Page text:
That resourcefulness was powerfully encouraged by his membership, from 1967 onwards, in the Workshop for Potential Literature. As a member of the Oulipo — that group of mathematicians and writers devoted not primarily to the generation of works of literature but to the description of techniques that might be used to generate such works — Perec enjoyed a highly productive association with extraordinary figures like Raymond Queneau, Italo Calvino, Jacques Roubaud, Harry Mathews and many others. For a writer with exploratory tendencies who was uninterested in elaborating on the tenets of the roman engagé, as championed by Simone de Beauvoir and Jean-Paul Sartre, or the nouveau roman, as championed by Nathalie Sarraute and Alain Robbe-Grillet, one who had already decided to treat his deepest obsessions obliquely, the Oulipo’s high-octane mathematical-literary discussion of constraints and other generative techniques helped provide a map (of sorts) for the trip against the grain he was eager to take. Rare was the subsequent work Perec signed his name to that wasn’t either governed by constraint or at the very least touched by the profoundly ludic spirit Harry Mathews has summed up neatly as a small girl playing hopscotch — in deadly earnest. For all the literary gaming he was capable of, Perec was of course among the most earnest of the Oulipians. One of the great affirmations of Perec’s writing is that serious play and profound insight are by no means mutually exclusive. Nowhere is this driven home with more authority than in the case of Perec’s masterpiece, Life A User’s Manual, where a deeply moving examination of the human condition is carried out against a backdrop, albeit submerged, of near brain-splitting ludic activity.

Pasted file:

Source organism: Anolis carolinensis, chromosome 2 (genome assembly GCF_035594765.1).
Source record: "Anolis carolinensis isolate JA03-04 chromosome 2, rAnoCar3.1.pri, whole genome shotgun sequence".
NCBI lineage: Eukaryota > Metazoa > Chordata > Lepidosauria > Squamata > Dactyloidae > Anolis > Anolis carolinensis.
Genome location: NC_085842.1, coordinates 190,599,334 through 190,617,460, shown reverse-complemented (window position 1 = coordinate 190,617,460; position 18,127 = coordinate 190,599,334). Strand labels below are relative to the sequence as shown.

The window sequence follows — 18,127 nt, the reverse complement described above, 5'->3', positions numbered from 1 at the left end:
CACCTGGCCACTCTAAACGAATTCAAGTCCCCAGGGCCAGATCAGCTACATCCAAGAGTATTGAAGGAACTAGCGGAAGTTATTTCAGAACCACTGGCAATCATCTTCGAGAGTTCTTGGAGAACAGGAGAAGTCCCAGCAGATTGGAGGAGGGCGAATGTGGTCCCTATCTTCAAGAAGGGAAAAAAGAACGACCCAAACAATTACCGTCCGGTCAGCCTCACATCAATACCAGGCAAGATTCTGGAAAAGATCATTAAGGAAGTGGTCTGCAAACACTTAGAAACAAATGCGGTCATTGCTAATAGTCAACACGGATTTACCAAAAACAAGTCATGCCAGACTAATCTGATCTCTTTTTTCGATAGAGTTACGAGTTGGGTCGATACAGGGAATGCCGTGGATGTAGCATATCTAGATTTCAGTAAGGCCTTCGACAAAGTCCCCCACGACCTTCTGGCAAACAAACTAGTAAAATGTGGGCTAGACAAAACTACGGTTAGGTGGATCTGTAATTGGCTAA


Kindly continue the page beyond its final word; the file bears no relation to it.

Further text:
Perec’s interest in Melville’s story helped shape not just A Man Asleep, but also Life A User’s Manual. Indeed, the name and fundamental attributes of its key figure, Bartlebooth, is derived from Valery Larbaud’s AO Barnabooth and Melville’s Bartleby.
 One is obliged to note that despite this stated goal, many of the works inspired by the highly charged atmosphere of the Oulipo have been dazzling. One thinks of Calvino’s If on a Winter’s Night a Traveller, Roubaud’s The Great Fire of London, Queneau’s Exercises in Style, etc.
 For the uninitiated, the idea that a constraint can be liberating persists in seeming counter-intuitive. A quick consideration of the results of the constraint of the sonnet form, or of the pantoum, the villanelle, the sestina, etc., will likely suffice to correct this misperception.
"4 Gentle Pursuasions" was originally published in French in the magazine Inculte. It is reprinted here with the author's permission. Part 1, "I Write..." was published at Words Without Borders January 20th, part 2, "We Should Learn to Live More on Staircases, but how?" on January 25th. Part 4 will follow.